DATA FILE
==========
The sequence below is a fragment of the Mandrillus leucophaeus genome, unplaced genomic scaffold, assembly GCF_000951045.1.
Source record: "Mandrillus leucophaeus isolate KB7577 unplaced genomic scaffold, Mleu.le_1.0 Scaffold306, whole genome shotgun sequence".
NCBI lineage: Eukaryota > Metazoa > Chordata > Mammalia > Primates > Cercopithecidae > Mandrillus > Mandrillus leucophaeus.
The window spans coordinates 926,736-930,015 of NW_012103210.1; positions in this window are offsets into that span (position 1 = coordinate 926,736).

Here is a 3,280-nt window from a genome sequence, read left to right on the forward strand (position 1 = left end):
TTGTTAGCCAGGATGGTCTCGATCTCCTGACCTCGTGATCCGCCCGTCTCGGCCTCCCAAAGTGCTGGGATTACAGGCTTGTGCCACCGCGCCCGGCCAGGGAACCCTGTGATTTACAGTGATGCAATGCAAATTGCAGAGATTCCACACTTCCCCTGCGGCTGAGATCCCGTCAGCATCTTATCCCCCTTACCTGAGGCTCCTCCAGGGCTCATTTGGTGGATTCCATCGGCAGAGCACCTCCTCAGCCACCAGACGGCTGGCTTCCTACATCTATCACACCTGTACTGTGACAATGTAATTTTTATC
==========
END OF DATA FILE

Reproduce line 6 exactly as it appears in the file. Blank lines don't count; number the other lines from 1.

TTGTTAGCCAGGATGGTCTCGATCTCCTGACCTCGTGATCCGCCCGTCTCGGCCTCCCAAAGTGCTGGGATTACAGGCTTGTGCCACCGCGCCCGGCCAGGGAACCCTGTGATTTACAGTGATGCAATGCAAATTGCAGAGATTCCACACTTCCCCTGCGGCTGAGATCCCGTCAGCATCTTATCCCCCTTACCTGAGGCTCCTCCAGGGCTCATTTGGTGGATTCCATCGGCAGAGCACCTCCTCAGCCACCAGACGGCTGGCTTCCTACATCTATCACACCTGTACTGTGACAATGTAATTTTTATC